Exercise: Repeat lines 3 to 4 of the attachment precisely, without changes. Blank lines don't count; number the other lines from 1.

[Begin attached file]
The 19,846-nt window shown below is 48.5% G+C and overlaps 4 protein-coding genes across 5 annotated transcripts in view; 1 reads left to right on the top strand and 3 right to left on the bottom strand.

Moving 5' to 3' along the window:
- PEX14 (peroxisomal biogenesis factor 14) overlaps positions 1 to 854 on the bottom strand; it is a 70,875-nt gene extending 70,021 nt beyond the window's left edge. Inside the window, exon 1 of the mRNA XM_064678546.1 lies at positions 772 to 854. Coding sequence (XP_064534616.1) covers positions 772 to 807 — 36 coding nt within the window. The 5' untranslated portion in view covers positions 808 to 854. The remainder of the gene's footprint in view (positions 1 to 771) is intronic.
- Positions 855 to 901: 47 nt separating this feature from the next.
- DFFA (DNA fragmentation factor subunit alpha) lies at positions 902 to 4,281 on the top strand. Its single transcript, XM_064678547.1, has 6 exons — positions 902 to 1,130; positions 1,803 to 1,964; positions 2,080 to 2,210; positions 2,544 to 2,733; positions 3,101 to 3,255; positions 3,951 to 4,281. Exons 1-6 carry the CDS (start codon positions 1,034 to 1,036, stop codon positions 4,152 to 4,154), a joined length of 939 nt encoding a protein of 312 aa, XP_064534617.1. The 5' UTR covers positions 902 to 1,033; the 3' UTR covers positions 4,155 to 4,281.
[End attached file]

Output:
- PEX14 (peroxisomal biogenesis factor 14) overlaps positions 1 to 854 on the bottom strand; it is a 70,875-nt gene extending 70,021 nt beyond the window's left edge. Inside the window, exon 1 of the mRNA XM_064678546.1 lies at positions 772 to 854. Coding sequence (XP_064534616.1) covers positions 772 to 807 — 36 coding nt within the window. The 5' untranslated portion in view covers positions 808 to 854. The remainder of the gene's footprint in view (positions 1 to 771) is intronic.
- Positions 855 to 901: 47 nt separating this feature from the next.